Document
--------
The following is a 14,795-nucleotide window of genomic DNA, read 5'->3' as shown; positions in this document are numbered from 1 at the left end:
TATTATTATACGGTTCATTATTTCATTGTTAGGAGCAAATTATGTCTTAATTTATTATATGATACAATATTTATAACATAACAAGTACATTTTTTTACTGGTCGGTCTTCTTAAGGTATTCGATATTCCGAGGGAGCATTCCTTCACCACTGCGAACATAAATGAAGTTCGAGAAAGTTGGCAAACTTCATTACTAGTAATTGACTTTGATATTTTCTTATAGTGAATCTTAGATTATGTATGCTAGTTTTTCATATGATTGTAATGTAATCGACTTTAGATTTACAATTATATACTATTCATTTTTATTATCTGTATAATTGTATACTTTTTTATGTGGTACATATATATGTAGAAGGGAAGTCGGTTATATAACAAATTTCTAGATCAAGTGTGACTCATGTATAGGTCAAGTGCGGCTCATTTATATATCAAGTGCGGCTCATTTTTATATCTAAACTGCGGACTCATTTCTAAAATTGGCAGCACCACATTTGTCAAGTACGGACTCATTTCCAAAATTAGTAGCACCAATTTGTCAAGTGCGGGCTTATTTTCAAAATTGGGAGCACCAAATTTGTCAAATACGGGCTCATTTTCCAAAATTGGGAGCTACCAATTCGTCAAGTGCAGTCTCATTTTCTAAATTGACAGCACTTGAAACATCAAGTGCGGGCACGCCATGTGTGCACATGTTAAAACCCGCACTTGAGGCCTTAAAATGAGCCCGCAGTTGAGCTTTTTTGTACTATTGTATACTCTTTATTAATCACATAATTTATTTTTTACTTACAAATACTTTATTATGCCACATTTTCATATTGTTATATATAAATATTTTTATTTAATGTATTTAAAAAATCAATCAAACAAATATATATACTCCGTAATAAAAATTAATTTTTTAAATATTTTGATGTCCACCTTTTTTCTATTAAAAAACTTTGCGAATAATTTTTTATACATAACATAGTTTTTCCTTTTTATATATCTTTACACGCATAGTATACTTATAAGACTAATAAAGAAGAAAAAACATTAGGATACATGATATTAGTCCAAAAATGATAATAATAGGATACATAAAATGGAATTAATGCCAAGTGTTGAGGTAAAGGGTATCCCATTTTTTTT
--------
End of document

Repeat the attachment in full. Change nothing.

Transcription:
The following is a 14,795-nucleotide window of genomic DNA, read 5'->3' as shown; positions in this document are numbered from 1 at the left end:
TATTATTATACGGTTCATTATTTCATTGTTAGGAGCAAATTATGTCTTAATTTATTATATGATACAATATTTATAACATAACAAGTACATTTTTTTACTGGTCGGTCTTCTTAAGGTATTCGATATTCCGAGGGAGCATTCCTTCACCACTGCGAACATAAATGAAGTTCGAGAAAGTTGGCAAACTTCATTACTAGTAATTGACTTTGATATTTTCTTATAGTGAATCTTAGATTATGTATGCTAGTTTTTCATATGATTGTAATGTAATCGACTTTAGATTTACAATTATATACTATTCATTTTTATTATCTGTATAATTGTATACTTTTTTATGTGGTACATATATATGTAGAAGGGAAGTCGGTTATATAACAAATTTCTAGATCAAGTGTGACTCATGTATAGGTCAAGTGCGGCTCATTTATATATCAAGTGCGGCTCATTTTTATATCTAAACTGCGGACTCATTTCTAAAATTGGCAGCACCACATTTGTCAAGTACGGACTCATTTCCAAAATTAGTAGCACCAATTTGTCAAGTGCGGGCTTATTTTCAAAATTGGGAGCACCAAATTTGTCAAATACGGGCTCATTTTCCAAAATTGGGAGCTACCAATTCGTCAAGTGCAGTCTCATTTTCTAAATTGACAGCACTTGAAACATCAAGTGCGGGCACGCCATGTGTGCACATGTTAAAACCCGCACTTGAGGCCTTAAAATGAGCCCGCAGTTGAGCTTTTTTGTACTATTGTATACTCTTTATTAATCACATAATTTATTTTTTACTTACAAATACTTTATTATGCCACATTTTCATATTGTTATATATAAATATTTTTATTTAATGTATTTAAAAAATCAATCAAACAAATATATATACTCCGTAATAAAAATTAATTTTTTAAATATTTTGATGTCCACCTTTTTTCTATTAAAAAACTTTGCGAATAATTTTTTATACATAACATAGTTTTTCCTTTTTATATATCTTTACACGCATAGTATACTTATAAGACTAATAAAGAAGAAAAAACATTAGGATACATGATATTAGTCCAAAAATGATAATAATAGGATACATAAAATGGAATTAATGCCAAGTGTTGAGGTAAAGGGTATCCCATTTTTTTT